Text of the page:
What About Leonardo
A Play by Evald Flisar
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Synopsis from Collected Plays, I (Texture Press, 2006)
A group of patients at a neurological institute exhibit a variety of bizarre behaviors, although behind their compulsive mannerisms seem to lie identifiable and universal human needs: the need for love, the need for approval, the need for security. Their problems are diagnosed as organic, not psychological in origin, and so, according to Dr. Hoffman, the head of the institute, incurable. But the psychologist Dr. DaSilva, coming to the institute to find a subject for her PhD, thinks otherwise.
Dr. DaSilva believes she can teach Mr. Martin – who has retreated into the comfort of total amnesia and then developed an extraordinary ability to learn and remember everything – to be another "Leonardo," a renaissance man of the 21st century. But does this represent "progress for the human race" or is it a cruel delusion? When the other patients mischievously start teaching Martin other things – rude jokes and Shakespeare – poetry seems to touch something elemental, an inner core of feeling in him that has not been lost. Is this his "real" identity, something more than a parrot-like imitation?
But Dr. DaSilva's teaching has great power, as she finds to her cost. Sinister forces become interested in Martin's potential usefulness, and he learns the lessons of violence as easily as the lessons of "culture" – without understanding the meaning of either. The final attempt to save Martin by giving him back "the freedom of choice" comes too late; by acting out the literal meaning of Shakespeare's poetry he commits mayhem without realizing what he has done.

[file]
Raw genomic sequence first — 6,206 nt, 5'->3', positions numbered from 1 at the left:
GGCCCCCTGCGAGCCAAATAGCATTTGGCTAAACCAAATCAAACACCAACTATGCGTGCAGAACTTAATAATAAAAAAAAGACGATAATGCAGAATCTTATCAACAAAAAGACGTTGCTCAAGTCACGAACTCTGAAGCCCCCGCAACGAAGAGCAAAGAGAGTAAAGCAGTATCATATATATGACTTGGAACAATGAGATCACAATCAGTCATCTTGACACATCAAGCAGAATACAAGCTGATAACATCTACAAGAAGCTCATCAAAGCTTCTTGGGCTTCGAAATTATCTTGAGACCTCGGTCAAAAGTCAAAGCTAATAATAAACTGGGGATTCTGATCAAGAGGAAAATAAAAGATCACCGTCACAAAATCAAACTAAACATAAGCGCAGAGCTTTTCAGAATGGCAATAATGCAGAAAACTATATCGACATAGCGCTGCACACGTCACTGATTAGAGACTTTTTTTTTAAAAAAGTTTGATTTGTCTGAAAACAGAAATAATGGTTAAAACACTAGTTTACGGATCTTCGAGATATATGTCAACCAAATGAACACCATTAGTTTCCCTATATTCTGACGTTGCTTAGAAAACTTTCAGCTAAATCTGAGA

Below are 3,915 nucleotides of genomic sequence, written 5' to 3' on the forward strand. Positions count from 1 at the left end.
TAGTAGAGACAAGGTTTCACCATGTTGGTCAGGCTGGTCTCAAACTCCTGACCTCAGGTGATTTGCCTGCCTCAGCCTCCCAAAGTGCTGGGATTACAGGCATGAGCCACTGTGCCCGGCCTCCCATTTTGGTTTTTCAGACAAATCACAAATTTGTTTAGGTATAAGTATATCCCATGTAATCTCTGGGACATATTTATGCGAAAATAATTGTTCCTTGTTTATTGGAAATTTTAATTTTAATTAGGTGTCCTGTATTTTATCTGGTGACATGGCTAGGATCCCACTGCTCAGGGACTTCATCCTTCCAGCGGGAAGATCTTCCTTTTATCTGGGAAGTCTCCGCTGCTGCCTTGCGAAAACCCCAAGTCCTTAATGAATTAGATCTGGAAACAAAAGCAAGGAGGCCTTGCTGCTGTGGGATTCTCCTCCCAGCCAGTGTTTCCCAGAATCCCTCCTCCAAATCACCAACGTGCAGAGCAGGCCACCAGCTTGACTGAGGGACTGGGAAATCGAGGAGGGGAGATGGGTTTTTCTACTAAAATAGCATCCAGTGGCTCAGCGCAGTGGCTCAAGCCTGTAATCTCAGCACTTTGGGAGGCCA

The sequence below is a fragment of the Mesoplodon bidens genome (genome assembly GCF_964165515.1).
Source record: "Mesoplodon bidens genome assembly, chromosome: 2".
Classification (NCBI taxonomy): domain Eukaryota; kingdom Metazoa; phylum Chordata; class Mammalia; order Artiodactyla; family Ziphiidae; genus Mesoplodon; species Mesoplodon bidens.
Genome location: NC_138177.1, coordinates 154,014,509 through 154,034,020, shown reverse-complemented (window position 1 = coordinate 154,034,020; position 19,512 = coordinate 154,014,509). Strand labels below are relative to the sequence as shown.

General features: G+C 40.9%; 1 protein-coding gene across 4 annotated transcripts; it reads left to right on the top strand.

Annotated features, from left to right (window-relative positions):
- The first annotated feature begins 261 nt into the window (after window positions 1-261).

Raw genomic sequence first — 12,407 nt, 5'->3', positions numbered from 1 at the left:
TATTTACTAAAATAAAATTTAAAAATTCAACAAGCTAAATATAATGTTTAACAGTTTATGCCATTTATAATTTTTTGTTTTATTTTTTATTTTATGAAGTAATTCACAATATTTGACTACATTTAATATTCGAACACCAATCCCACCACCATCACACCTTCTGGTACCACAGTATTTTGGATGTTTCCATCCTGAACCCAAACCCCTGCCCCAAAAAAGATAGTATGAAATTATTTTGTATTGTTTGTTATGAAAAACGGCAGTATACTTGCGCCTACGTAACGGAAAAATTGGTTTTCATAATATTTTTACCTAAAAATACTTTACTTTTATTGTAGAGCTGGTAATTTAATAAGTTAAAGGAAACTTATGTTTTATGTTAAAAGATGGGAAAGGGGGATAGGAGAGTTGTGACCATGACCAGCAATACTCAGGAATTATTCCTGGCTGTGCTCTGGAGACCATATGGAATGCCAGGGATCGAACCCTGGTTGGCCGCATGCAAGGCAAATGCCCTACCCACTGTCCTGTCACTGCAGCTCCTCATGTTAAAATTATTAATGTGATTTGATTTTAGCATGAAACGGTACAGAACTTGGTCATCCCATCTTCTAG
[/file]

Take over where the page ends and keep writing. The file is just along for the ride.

The play, for which the author consulted his nephew, a neurologist, and a number of books, among them The Man Who Mistook his Wife for a Hat by Oliver Sacks and The Man with a Shattered World by A. R. Luria, probes the nature of identity and individual freedom in the context of a society riddled with greed, ambition and heartlessness. It is peopled with characters that offer extraordinary potential for actors (following theSlovenian premiere, no fewer than three received major awards).
Oliver Sacks. The Many Who Mistook His Wife for a Hat.
A. R. Luria. The Man with a Shattered World.
Russian psychologist A. R. Luria presents a compelling portrait of a man's heroic struggle to regain his mental faculties. A soldier named Zasetsky, wounded in the head at the battle of Smolensk in 1943, suddenly found himself in a frightening world: he could recall his childhood but not his recent past; half his field of vision had been destroyed; he had great difficulty speaking, reading, and writing. Woven throughout his first-person account are interpolations by Luria himself, which serve as excellent brief introductions to the topic of brain structure and function. (from Amazon.com)